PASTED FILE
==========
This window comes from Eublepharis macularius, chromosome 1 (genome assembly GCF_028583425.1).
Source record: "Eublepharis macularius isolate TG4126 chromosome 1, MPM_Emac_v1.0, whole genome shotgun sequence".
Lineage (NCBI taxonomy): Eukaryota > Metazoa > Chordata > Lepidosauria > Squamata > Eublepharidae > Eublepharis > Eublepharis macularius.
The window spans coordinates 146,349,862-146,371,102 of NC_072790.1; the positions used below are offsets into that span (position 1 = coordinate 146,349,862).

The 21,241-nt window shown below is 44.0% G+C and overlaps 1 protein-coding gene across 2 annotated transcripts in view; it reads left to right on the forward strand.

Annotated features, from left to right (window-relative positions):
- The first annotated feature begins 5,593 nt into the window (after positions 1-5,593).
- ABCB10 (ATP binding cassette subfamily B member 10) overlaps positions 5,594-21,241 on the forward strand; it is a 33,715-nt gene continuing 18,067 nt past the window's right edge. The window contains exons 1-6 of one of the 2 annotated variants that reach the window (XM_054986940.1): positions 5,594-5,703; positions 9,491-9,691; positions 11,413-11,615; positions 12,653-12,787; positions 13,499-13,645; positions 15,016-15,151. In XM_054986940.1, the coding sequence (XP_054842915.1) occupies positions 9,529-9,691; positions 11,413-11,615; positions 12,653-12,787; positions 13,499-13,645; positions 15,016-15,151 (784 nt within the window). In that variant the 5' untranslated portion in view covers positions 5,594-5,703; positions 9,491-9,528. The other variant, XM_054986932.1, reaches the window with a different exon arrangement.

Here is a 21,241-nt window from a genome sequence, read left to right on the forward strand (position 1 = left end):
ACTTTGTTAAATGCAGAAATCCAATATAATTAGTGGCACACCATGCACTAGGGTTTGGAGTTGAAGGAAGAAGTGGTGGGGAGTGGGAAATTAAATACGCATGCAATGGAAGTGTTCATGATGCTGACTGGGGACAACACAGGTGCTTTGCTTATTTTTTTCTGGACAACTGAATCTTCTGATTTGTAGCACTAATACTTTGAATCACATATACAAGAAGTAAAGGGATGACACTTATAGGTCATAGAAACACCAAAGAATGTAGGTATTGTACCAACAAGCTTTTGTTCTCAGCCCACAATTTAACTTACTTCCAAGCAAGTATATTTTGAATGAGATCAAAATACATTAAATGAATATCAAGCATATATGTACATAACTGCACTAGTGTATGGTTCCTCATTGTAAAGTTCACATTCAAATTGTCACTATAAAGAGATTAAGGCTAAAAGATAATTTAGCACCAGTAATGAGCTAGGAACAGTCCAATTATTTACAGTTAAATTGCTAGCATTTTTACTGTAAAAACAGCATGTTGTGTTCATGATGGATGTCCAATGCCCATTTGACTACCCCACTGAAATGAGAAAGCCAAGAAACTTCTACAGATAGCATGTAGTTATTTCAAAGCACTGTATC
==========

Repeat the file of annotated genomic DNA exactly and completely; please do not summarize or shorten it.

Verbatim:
This window comes from Eublepharis macularius, chromosome 1 (genome assembly GCF_028583425.1).
Source record: "Eublepharis macularius isolate TG4126 chromosome 1, MPM_Emac_v1.0, whole genome shotgun sequence".
Lineage (NCBI taxonomy): Eukaryota > Metazoa > Chordata > Lepidosauria > Squamata > Eublepharidae > Eublepharis > Eublepharis macularius.
The window spans coordinates 146,349,862-146,371,102 of NC_072790.1; the positions used below are offsets into that span (position 1 = coordinate 146,349,862).

The 21,241-nt window shown below is 44.0% G+C and overlaps 1 protein-coding gene across 2 annotated transcripts in view; it reads left to right on the forward strand.

Annotated features, from left to right (window-relative positions):
- The first annotated feature begins 5,593 nt into the window (after positions 1-5,593).
- ABCB10 (ATP binding cassette subfamily B member 10) overlaps positions 5,594-21,241 on the forward strand; it is a 33,715-nt gene continuing 18,067 nt past the window's right edge. The window contains exons 1-6 of one of the 2 annotated variants that reach the window (XM_054986940.1): positions 5,594-5,703; positions 9,491-9,691; positions 11,413-11,615; positions 12,653-12,787; positions 13,499-13,645; positions 15,016-15,151. In XM_054986940.1, the coding sequence (XP_054842915.1) occupies positions 9,529-9,691; positions 11,413-11,615; positions 12,653-12,787; positions 13,499-13,645; positions 15,016-15,151 (784 nt within the window). In that variant the 5' untranslated portion in view covers positions 5,594-5,703; positions 9,491-9,528. The other variant, XM_054986932.1, reaches the window with a different exon arrangement.

Here is a 21,241-nt window from a genome sequence, read left to right on the forward strand (position 1 = left end):
ACTTTGTTAAATGCAGAAATCCAATATAATTAGTGGCACACCATGCACTAGGGTTTGGAGTTGAAGGAAGAAGTGGTGGGGAGTGGGAAATTAAATACGCATGCAATGGAAGTGTTCATGATGCTGACTGGGGACAACACAGGTGCTTTGCTTATTTTTTTCTGGACAACTGAATCTTCTGATTTGTAGCACTAATACTTTGAATCACATATACAAGAAGTAAAGGGATGACACTTATAGGTCATAGAAACACCAAAGAATGTAGGTATTGTACCAACAAGCTTTTGTTCTCAGCCCACAATTTAACTTACTTCCAAGCAAGTATATTTTGAATGAGATCAAAATACATTAAATGAATATCAAGCATATATGTACATAACTGCACTAGTGTATGGTTCCTCATTGTAAAGTTCACATTCAAATTGTCACTATAAAGAGATTAAGGCTAAAAGATAATTTAGCACCAGTAATGAGCTAGGAACAGTCCAATTATTTACAGTTAAATTGCTAGCATTTTTACTGTAAAAACAGCATGTTGTGTTCATGATGGATGTCCAATGCCCATTTGACTACCCCACTGAAATGAGAAAGCCAAGAAACTTCTACAGATAGCATGTAGTTATTTCAAAGCACTGTATC